Athletes compete in ‘Ironman Do-Over’ | SierraSun.com

Athletes compete in ‘Ironman Do-Over’

Bob Wright
Special to the Bonanza

Athletes enter the water at the start of their "Ironman Do-Over."

This past Saturday, eight hearty local athletes met at 7 a.m. in Kings Beach for a completely unofficial "2014 Ironman Do-Over."

Ever since the King Fire and the subsequent cancellation of the official Ironman Lake Tahoe event two weeks ago, this small group of locals had been waiting for the smoke to clear so they could complete the race and hopefully earn, as the Ironman organizers promised us, "a lifetime of bragging rights."

Saturday dawned clear and calm, perfect conditions for a multi-hour endurance event. Of the eight participants, four were aiming to complete the 140.6-mile full Ironman and four had their sights on the 70.3-mile half Ironman.

When the starting gun went off — actually someone just called out, "ready, set, go!" — we jumped into the cool, glassy waters and began the swimming leg of the race.

“Seeing them smile coming out of the water was pretty spectacular. The enormity of the occasion was unreal.”
Liza Muhl, spectator

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The air temperature hovered around 48 degrees, downright balmy compared to last year's Ironman event but still pretty chilly for an early morning swim. The first two swimmers came out of the water in just over an hour, and the others were not too far behind.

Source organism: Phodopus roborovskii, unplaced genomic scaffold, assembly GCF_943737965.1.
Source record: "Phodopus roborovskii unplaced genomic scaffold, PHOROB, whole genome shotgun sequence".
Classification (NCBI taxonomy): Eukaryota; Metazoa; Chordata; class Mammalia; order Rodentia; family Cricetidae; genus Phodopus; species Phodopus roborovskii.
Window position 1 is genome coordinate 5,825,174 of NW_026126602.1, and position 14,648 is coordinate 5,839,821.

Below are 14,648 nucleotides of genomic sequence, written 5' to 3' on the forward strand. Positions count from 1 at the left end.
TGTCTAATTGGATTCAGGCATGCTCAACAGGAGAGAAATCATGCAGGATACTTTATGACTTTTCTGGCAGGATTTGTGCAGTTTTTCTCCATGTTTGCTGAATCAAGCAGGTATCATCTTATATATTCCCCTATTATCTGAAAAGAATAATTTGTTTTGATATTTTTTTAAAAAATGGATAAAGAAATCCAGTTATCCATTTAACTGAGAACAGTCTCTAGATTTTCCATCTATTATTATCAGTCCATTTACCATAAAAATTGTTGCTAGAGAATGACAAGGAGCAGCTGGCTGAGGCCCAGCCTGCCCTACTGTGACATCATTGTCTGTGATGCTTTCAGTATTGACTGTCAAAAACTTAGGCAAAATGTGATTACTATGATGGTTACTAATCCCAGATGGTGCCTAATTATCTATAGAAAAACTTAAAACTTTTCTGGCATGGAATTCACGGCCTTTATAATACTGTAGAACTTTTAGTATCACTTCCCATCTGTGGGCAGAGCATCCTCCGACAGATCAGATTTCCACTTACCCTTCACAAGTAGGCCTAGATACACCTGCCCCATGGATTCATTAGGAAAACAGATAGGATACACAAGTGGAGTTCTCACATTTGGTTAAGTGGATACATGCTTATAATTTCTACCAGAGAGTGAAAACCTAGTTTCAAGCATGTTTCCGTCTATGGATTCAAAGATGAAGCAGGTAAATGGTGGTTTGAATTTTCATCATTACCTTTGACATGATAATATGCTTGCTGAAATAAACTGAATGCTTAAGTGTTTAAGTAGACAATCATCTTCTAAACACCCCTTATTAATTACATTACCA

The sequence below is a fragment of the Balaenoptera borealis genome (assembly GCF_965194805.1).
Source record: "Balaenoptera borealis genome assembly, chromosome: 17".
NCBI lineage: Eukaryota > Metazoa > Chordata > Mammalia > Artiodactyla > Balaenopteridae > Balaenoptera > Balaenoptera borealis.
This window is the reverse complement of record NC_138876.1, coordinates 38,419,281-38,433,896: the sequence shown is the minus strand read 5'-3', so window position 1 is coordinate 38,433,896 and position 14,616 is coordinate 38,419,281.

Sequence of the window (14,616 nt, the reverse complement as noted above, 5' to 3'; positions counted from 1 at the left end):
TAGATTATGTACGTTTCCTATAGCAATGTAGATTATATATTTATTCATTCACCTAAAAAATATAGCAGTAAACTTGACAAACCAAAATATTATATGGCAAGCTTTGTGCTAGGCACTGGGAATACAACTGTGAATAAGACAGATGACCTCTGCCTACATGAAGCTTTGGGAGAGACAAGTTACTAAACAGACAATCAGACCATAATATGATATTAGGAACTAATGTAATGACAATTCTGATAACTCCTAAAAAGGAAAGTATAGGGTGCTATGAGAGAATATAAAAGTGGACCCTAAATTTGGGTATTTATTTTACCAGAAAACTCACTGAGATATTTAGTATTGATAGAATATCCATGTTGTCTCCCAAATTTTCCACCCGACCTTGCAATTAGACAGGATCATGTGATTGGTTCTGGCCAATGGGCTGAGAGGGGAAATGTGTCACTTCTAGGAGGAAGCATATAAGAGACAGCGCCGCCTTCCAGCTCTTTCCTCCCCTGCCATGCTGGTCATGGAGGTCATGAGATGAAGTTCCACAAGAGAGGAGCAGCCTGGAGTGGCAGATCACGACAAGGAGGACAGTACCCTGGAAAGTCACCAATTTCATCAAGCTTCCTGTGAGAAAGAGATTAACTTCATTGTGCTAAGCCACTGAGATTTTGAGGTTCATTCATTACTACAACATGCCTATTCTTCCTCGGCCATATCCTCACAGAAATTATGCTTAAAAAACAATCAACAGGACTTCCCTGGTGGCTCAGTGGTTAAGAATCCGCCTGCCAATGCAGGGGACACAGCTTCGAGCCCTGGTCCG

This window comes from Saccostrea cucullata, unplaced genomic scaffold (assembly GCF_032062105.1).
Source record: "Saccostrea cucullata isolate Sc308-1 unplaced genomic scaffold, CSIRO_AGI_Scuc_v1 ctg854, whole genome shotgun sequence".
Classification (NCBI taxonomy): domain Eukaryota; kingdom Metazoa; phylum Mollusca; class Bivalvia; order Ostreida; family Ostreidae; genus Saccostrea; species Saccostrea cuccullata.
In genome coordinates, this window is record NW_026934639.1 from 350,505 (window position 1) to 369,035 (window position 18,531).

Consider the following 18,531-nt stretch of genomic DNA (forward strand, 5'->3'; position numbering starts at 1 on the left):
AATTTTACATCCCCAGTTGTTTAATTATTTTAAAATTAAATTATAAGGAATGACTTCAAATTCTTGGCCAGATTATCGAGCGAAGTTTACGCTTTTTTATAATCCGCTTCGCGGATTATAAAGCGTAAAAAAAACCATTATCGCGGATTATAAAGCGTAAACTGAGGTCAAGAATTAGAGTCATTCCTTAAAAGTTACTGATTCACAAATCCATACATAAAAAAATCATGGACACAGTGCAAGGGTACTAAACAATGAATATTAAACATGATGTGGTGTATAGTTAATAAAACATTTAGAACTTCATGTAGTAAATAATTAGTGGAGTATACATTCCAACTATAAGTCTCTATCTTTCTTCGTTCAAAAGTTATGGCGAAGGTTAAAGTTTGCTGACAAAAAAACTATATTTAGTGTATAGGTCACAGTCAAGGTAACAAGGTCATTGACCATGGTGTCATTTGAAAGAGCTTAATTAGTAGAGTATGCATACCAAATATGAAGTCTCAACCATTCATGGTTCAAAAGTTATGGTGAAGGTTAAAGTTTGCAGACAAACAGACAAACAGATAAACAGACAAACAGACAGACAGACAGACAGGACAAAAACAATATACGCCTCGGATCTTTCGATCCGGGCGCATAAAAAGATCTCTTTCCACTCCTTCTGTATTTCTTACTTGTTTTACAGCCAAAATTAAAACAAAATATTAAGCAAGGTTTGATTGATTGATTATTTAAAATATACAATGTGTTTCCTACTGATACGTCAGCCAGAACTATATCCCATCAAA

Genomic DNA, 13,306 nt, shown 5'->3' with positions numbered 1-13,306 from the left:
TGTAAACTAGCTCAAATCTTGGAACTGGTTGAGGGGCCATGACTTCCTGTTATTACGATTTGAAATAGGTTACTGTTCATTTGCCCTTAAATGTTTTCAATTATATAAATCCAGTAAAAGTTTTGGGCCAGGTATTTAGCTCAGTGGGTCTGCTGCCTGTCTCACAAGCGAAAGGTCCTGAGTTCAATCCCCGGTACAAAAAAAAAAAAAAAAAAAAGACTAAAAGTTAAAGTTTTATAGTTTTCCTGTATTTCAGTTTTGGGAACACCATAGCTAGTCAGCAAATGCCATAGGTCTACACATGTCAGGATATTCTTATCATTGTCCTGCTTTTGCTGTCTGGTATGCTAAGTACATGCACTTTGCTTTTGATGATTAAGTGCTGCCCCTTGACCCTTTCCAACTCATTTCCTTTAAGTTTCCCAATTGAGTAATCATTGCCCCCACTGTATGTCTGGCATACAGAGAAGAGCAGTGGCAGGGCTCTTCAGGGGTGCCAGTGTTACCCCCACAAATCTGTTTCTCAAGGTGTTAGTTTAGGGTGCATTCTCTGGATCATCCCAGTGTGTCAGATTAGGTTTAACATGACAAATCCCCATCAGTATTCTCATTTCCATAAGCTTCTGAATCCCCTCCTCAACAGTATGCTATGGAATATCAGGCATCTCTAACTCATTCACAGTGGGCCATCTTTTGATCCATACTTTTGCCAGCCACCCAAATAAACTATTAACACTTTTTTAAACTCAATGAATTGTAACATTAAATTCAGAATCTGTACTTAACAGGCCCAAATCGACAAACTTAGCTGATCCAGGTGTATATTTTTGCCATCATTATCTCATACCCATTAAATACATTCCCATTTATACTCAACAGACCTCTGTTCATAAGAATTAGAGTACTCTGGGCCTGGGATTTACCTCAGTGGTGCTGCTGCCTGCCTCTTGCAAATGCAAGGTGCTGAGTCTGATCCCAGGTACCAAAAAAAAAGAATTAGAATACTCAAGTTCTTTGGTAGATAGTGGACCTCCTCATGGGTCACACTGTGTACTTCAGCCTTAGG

"Seeing them smile coming out of the water was pretty spectacular," said spectator Liza Muhl, whose husband Richard participated. "The enormity of the occasion was unreal."

But after more than an hour in the 62-degree water, we were all pretty cold as we struggled to get into our bike gear.

Riding down Highway 89 past Alpine and Squaw for the first of two and a half laps around the bike course was downright frigid. My feet didn't actually thaw out until somewhere around mile 90 of the 112-mile bike course. And by the time I finally reached Squaw after six hours in the saddle, I was more than ready to get off that bike and put on my running shoes.

The first lap of the 26.2-mile run took us all the way from the Squaw Valley parking lot to Tahoe City. And I have to say that portion of the run was absolutely delightful. The afternoon light reflecting off the Truckee River, the aspen trees changing colors — it was a perfect autumn afternoon run in Tahoe.

And, of course, by then the Ibuprofen had fully kicked in and the all too familiar aches and pains from a long run had become pleasantly numb.

By the time we returned to Squaw, some 18 miles into the run, the sun had set and a beautiful three-quarter moon had risen over the valley. At that point we learned that two people had abandoned the full and had settled on the half-distance race and the rest of the 70.3 folks were already on their way home. That meant that there were just four of us left running in the dark somewhere on the bike path between Squaw and River Ranch, our last turn-around point to complete the full marathon distance.

I'd like to say that the remaining portion of the run was as delightful as the beginning, but that would be a stretch — quite a stretch, to be honest, because I can't really remember too much of those last 8 miles.